After securing a Telcel SIM card at MEX airport—which I thought cost 129 USD until I checked that “$” is also used for Mexican peso—and making sure it was gonna keep me going in the city, I booked an Uber to Biblioteca Vasconcelos for $91.96 and stepped out in ~23 minutes, muttering the palabra one has to know in the Spanish world: Gracias!
Like what I read beforehand, I found myself in front of the building whose parking entrance looked like it was specifically made for the transport of specimens. And so I crawled to the left for the main entrance. Precio de la entrada? Nada.
I’m not the most burrowing bookworm but I got a knack of reading which may have started with the sorcerer’s stone. Or could it be that I was influenced by how my classmates were all over pocketbooks back in the day?
When we were in elementary, I remember “Halik sa Pisngi ng Langit” (A Kiss on Heaven’s Cheek) which became the talk of the class when the lead female character’s nails sunk into the back of a guy named Abner. I’ll let you imagine why. Then in high school I clearly recall an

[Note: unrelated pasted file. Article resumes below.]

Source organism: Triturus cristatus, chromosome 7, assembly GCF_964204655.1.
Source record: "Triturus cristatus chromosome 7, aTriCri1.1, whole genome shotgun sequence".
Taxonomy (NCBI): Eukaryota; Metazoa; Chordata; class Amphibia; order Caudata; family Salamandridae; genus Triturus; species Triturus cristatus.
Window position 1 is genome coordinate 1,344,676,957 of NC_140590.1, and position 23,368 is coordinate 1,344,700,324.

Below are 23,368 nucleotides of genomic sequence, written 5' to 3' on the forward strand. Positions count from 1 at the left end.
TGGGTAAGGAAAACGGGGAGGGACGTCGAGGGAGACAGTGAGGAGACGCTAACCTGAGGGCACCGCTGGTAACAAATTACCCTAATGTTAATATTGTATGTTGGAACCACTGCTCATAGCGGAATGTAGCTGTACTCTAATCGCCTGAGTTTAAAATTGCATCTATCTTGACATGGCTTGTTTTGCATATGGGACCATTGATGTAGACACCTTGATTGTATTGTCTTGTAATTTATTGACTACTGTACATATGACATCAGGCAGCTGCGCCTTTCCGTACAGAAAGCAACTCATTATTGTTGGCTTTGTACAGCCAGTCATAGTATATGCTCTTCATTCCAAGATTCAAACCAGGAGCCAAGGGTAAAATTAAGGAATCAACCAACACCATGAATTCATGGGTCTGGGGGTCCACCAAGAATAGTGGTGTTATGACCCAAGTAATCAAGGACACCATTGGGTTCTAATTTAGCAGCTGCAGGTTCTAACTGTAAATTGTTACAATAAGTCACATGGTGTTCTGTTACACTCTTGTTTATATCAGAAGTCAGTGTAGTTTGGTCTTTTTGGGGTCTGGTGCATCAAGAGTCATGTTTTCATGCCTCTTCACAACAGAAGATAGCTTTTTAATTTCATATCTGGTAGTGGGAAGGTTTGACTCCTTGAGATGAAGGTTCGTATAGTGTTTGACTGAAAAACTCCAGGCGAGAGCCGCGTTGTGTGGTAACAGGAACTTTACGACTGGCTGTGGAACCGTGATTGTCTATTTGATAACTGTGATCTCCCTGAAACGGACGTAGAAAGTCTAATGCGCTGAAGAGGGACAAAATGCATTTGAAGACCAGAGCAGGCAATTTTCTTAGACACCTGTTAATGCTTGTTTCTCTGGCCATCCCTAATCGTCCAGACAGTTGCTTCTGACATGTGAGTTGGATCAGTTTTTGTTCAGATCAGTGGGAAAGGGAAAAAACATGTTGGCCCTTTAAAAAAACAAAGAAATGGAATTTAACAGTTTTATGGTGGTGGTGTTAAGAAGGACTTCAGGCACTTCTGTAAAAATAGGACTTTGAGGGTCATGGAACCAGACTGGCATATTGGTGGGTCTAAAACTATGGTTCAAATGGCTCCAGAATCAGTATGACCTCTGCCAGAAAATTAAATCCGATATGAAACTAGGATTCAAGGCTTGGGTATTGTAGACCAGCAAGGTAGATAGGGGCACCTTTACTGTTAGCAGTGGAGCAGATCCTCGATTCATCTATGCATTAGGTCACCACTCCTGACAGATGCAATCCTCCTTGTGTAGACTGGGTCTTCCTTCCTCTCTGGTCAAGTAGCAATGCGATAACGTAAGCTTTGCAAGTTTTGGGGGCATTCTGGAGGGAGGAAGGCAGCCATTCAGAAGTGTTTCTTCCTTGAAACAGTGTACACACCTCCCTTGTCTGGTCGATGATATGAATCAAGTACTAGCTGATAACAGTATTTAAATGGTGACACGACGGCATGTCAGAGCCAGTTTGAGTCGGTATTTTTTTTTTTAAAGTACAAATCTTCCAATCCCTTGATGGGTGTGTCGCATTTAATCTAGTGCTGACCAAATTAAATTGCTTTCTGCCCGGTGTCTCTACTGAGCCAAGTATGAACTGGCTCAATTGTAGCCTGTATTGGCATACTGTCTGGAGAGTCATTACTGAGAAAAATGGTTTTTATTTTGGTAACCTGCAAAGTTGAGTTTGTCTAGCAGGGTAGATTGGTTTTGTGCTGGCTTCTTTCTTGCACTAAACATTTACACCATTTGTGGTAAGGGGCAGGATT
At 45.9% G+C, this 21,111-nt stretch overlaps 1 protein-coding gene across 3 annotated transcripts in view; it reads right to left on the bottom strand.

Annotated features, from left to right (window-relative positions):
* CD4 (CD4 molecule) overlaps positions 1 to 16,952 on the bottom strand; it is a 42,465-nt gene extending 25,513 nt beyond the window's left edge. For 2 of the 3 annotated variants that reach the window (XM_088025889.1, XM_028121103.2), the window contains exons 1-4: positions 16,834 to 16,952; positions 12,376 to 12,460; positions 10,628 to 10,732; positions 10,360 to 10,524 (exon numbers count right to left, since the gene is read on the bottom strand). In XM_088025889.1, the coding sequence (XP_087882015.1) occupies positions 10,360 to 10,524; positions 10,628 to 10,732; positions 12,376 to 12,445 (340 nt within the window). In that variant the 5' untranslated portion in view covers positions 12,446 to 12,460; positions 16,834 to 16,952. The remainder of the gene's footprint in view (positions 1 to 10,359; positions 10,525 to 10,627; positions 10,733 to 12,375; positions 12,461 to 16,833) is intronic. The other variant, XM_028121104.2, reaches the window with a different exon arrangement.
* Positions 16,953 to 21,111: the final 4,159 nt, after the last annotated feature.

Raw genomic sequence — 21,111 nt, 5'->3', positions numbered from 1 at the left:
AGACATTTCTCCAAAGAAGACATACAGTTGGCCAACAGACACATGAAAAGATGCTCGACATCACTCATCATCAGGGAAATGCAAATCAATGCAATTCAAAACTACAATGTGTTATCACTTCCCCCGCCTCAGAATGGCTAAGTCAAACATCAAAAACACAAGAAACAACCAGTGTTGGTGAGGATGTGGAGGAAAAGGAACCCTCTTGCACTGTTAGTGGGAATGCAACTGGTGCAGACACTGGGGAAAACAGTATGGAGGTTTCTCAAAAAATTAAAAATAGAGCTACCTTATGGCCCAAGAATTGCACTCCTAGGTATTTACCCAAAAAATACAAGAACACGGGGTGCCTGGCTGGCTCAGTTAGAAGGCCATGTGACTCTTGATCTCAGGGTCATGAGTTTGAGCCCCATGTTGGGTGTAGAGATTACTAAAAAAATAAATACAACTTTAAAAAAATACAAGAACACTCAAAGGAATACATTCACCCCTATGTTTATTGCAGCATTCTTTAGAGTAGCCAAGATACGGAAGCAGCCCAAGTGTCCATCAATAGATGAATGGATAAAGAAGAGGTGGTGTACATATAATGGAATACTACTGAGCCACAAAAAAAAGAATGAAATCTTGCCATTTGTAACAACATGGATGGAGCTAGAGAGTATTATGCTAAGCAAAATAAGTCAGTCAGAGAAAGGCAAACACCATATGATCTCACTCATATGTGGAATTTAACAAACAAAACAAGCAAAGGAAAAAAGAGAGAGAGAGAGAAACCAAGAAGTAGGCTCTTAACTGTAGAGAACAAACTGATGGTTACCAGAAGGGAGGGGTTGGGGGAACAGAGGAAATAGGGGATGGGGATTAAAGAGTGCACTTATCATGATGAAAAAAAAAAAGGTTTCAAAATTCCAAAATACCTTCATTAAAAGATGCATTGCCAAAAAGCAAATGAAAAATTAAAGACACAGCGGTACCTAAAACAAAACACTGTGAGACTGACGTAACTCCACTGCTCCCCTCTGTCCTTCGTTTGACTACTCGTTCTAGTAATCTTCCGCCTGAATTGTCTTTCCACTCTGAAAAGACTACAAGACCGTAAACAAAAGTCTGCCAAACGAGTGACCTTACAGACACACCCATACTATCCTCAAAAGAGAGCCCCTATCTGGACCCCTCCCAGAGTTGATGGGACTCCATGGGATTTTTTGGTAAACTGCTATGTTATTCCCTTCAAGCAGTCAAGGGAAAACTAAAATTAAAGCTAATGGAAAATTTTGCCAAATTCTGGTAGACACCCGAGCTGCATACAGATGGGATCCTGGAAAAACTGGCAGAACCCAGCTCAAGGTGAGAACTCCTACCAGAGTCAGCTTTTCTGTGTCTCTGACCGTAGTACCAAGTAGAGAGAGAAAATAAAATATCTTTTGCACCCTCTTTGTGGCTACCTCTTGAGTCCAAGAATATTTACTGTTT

incident instance where a classmate concealed the pocketbook she was reading behind one of our textbooks, as if studying, only that the textbook was upside down, exhibiting that she was reading something else inside it. What a sight? Oh yeah.
Indisputably, you don’t have to be devoted to reading to fall in love with Biblioteca Vasconcelos. The exterior may be meh but the interior is just stupefying. (Stupefy! And the Death Eater goes flying.) It’s out of this world. There was no other way but up for my gaze upon entering and I was actually discreet at taking photos at first as I felt that the guards would reprimand me. When I finally acclimatized, I was firing
spells shots everywhere.
With the library’s modern design having steel bookshelves on translucent floors suspended from the ceiling, I couldn’t help but think of it as a laboratory, particularly those in post-apocalyptic novels-turned-into-movies-or-television-series. It’s like where the Munies were experimented on in The Maze Runner and where the Grounders’ bloods were extracted in The 100. (All clear there! No spoilers at all.)
There was a baggage counter but I didn’t leave my backpack and all was good. Maybe it’s only required when going to certain sections where Mrs. Norris might be purring. There were also artworks around.
Despite the futuristic vibe Biblioteca Vasconcelos exudes, I also get the feeling of books moving on their own. And while I’m at it, the thought of the place being the Ministry of Magic—accessible by flushing yourself in a toilet—in the world of Harry Potter. It was just magical at the same time.